The women accusing Julian Assange of sexual assault deserve to be taken seriously.

What women really think about news, politics, and culture.
Dec. 22 2010 4:20 PM

The Perils of Charging Rape

The women accusing Julian Assange of sexual assault deserve to be taken seriously.

(Continued from Page 1)

Here's my story: I went out with friends and returned home, where another group of friends showed up with alcohol, hoping for a party. I was tired, so I said my goodnights and went to bed. I awoke some time later to find one of the latecomers in bed with me, with his hand in my vagina. I think he thought I was wasted and would sleep through it, but I wasn't. Still, I froze. To me, waking up like this was both terrifying and ludicrous, like finding a stranger in the house wearing a clown suit. Making sense of the situation took up too much brain space for me to choose the correct reaction. We all like to imagine ourselves as action heroes in our own lives, swiftly repelling those who threaten our safety. But indecision in such a moment is more common than most people realize.

I was lucky: A male friend of mine happened to walk in on his way from the poker table to the bathroom. I weakly squeaked out, "Help," and he pulled the guy off me. My friend turned into an eyewitness, a relatively rare advantage in acquaintance rape, and the difference between my rape and many others that go unprosecuted.

Still, it took a week for me to admit that I'd been sexually assaulted. Mostly I didn't want the baggage that comes with pressing rape charges. Some people believe you and respond with a humiliating pity. Some people believe you but wonder why you just can't let it go. And some people deny that you were raped, the most painful reaction of all. My assailant dropped in for a visit at least once between the incident and my decision to go to the police. I wasn't home, but if I had been, I probably would have acted normally. I can't even imagine how much harder it would have been to follow through legally if the person I'd accused had been an international cult figure.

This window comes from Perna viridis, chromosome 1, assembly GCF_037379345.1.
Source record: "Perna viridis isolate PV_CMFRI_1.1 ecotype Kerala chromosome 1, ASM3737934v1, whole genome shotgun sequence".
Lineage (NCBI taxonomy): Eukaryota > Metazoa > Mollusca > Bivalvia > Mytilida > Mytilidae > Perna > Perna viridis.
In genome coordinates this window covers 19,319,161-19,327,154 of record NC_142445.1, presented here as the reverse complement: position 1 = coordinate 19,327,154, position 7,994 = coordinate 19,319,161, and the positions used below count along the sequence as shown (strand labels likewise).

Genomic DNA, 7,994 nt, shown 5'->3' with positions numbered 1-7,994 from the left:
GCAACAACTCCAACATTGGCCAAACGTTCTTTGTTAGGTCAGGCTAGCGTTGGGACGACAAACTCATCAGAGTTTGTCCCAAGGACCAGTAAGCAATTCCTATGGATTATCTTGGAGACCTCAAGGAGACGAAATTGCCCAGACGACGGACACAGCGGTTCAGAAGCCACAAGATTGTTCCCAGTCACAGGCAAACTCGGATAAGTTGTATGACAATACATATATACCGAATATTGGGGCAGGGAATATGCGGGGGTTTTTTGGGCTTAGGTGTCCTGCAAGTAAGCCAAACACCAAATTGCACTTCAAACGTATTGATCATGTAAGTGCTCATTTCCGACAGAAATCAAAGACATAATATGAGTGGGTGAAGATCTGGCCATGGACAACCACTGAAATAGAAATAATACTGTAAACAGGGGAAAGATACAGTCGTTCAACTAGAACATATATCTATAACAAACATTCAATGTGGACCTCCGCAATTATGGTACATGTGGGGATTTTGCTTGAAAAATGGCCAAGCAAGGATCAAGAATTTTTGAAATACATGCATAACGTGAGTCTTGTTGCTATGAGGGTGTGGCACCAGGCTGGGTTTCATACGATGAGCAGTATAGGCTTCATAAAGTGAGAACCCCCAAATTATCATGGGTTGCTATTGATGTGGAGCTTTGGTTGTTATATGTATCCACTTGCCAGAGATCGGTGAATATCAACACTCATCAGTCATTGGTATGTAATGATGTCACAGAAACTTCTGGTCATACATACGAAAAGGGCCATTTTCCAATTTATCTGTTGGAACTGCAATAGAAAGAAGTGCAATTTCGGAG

I'm not noting these parallels to pronounce on Assange's guilt or innocence. We don't have the facts to decide that yet. But Naomi Wolf was simply wrong on Democracy Now when she denied that the charges against Assange aren't credible because the accusers didn't deny consent with enough vigor or because they acted like nothing was wrong for days afterward. By shaming these women, Assange's defenders are in danger of sending a signal to future rape victims that speaking out is just not worth the cost.

I was in the audience last night, when Michael Moore appeared on The Rachel Maddow Show, and my body tensed up as he walked on stage. It had been a hard few days, dredging up all my unpleasant memories of my mistakes and self-doubt. Then Moore said all the things that he should have said in the first place: that the charges were credible and serious, that Assange's work with WikiLeaks doesn't preclude the possibility that he had done something awful, and that the accusers deserve to have their side of the story told. Hearing him firmly support women who make rape accusations unclenched my shoulders. Now if only Naomi Wolf would get the memo.

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